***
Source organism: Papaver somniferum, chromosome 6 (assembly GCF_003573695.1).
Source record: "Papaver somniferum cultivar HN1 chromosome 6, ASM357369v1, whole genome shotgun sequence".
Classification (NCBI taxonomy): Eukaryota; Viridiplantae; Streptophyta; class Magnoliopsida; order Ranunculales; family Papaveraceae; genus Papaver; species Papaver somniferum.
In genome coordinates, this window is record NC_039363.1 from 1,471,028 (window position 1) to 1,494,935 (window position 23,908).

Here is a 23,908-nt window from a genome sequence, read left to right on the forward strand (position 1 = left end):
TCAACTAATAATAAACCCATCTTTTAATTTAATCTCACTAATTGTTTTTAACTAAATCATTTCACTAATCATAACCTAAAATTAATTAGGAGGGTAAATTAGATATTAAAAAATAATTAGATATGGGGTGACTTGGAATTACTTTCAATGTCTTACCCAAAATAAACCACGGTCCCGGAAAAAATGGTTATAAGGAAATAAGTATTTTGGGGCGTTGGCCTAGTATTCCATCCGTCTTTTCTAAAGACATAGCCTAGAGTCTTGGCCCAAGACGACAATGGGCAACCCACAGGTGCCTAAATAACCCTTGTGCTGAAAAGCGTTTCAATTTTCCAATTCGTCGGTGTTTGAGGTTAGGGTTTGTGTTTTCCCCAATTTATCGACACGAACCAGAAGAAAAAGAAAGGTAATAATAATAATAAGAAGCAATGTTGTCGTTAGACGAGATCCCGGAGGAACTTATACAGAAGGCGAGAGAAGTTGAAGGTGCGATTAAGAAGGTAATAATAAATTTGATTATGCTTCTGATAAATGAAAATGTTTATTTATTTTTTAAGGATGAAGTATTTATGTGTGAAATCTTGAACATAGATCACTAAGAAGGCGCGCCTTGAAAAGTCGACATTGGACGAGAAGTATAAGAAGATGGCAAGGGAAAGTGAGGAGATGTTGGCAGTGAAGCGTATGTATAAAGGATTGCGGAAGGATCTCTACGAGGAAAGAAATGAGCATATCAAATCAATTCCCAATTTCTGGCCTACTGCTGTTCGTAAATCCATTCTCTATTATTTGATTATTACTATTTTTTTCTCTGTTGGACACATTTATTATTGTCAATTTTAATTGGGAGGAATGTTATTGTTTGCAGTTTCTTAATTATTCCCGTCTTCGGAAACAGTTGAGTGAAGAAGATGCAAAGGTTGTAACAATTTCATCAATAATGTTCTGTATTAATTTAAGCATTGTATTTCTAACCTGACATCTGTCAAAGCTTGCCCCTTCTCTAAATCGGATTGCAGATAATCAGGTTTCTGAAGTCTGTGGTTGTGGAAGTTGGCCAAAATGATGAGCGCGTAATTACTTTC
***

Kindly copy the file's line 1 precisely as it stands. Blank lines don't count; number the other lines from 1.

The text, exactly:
Source organism: Papaver somniferum, chromosome 6 (assembly GCF_003573695.1).